Unlike previous researchers, we observed essentially no changes with temperature in either residual saturations or relative permeability relationships. We concluded that previous results may have been affected by viscous previous results may have been affected by viscous instabilities, capillary end effects, and/or difficulties in maintaining material balances.

Introduction

Interest in measuring relative permeabilities at elevated temperatures began in the 1960's with petroleum industry interest in thermal oil recovery. Early thermal oil recovery field operations (well heaters, steam injection, in-situ combustion) indicated oil flow rate increases far in excess of what was predicted by viscosity reductions resulting from heating. This suggested that temperature affects relative permeabilities.

One of the early studies of temperature effects on relative permeabilities was presented by Edmondson, who performed dynamic displacement measurements with crude performed dynamic displacement measurements with crude and white oils and distilled water in Berea sandstone cores. Edmondson reported that residual oil saturations (ROS's) (at the end of 10 PV's of water injected) decreased with increasing temperature. Relative permeability ratios decreased with temperature at high water saturations but increased with temperature at low water saturations.

A series of elevated-temperature, dynamic-displacement relative permeability measurements on clean quartz and "natural" unconsolidated sands were reported by Poston et al. Like Edmondson, Poston et al. reported a decrease in the "practical" ROS (at less than 1 % oil cut) as temperature increased. Poston et al. also reported an increase in irreducible water saturation. Although irreducible water saturations decreased with decreasing temperature, they did not revert to the original room temperature values. It was assumed that the cores became increasingly water-wet with an increase in both temperature and time; measured changes of the IFT and the contact angle with temperature increase, however, were not sufficient to explain observed effects.

Davidson measured dynamic-displacement relative permeability ratios on a coarse sand and gravel core with permeability ratios on a coarse sand and gravel core with white oil displaced by distilled water, nitrogen, and superheated steam at temperatures up to 540F [282C]. Starting from irreducible water saturation, relative permeability ratio curves were similar to Edmondson's. permeability ratio curves were similar to Edmondson's. Starting from 100% oil saturation, however, the curves changed significantly only at low water saturations. A troublesome aspect of Davidson's work was that he used a hydrocarbon solvent to clean the core between experiments. No mention was made of any consideration of wettability changes, which could explain large increases in irreducible water saturations observed in some runs.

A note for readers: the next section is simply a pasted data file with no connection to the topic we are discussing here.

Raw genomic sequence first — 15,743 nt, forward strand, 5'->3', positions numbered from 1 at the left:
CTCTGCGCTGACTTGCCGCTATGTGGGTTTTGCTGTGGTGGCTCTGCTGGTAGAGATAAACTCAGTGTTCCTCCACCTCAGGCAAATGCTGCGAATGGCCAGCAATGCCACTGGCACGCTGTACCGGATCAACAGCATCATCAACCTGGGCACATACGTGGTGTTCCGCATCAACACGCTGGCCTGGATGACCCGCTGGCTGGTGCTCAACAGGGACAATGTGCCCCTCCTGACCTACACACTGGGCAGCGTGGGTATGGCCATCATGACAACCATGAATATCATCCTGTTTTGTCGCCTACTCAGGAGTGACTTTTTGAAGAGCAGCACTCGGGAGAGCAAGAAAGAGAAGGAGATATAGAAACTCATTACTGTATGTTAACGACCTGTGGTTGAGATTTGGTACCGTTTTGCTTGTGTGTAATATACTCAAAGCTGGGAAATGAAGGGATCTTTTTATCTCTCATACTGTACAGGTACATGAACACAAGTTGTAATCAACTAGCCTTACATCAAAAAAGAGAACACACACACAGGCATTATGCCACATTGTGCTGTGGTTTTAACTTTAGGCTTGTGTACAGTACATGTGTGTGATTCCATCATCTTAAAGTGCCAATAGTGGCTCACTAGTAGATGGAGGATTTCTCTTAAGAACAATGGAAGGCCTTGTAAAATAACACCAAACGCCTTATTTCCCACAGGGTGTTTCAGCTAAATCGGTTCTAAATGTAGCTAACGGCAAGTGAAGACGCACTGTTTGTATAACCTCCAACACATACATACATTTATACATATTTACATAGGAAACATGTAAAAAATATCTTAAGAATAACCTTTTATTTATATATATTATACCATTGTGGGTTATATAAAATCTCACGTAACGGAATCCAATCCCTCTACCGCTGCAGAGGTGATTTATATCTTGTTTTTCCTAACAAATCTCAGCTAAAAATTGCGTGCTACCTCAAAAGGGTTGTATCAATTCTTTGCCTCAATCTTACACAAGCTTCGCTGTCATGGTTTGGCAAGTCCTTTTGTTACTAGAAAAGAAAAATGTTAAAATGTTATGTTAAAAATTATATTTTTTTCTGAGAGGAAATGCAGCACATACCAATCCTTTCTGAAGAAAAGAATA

Sinnokrot et al. followed Poston et al.'s suggestion of increasing water-wetness and performed water/oil capillary pressure measurements on consolidated sandstone and limestone cores from room temperature up to 325F [163C]. Sinnokrot et al confirmed that, for sandstones, irreducible water saturation appeared to increase with temperature. Capillary pressures increased with temperature, and the hysteresis between drainage and imbibition curves reduced to essentially zero at 300F [149C]. With limestone cores, however, irreducible water saturations remained constant with increase in temperature, as did capillary pressure curves.

Weinbrandt et al. performed dynamic displacement experiments on small (0.24 to 0.49 cu in. [4 to 8 cm3] PV) consolidated Boise sandstone cores to 175F [75C] PV) consolidated Boise sandstone cores to 175F [75C] with distilled water and white oil. Oil relative permeabilities shifted toward high water saturations with permeabilities shifted toward high water saturations with increasing temperature, while water relative permeabilities exhibited little change. Weinbrandt et al. confirmed the findings of previous studies that irreducible water saturation increases and ROS decreases with increasing temperature.

SPEJ

P. 945

breakthrough, core, curve, displacement, effect, formation evaluation, geothermal reservoir, measurement, permeability, permeability curve, pressure, production control, production logging, production monitoring, reservoir simulation, residual oil saturation, result, Run, SAGD, sand, steam-assisted gravity drainage, study, temperature, Temperature Effect, thermal method, viscosity, water saturation, waterflooding

Abstract

Homogeneous core samples are needed for EOR experiments. We have devised a simple test for detecting the presence of nonuniformities in cores. The test consists of presence of nonuniformities in cores. The test consists of measuring the pressure drop across the core during a two-phase immiscible displacement experiment. We show that for a constant injection rate, the pressure drop will be linear with time provided that the core is homogeneous. In situations for which the initial section of the core is homogeneous, but the properties are not uniform in a latter section of the core, the location of the position where the rock properties fast change may be approximately determined. The effect of heterogeneities on the pressure-drop profile is demonstrated with analytical solutions and profile is demonstrated with analytical solutions and laboratory experiments.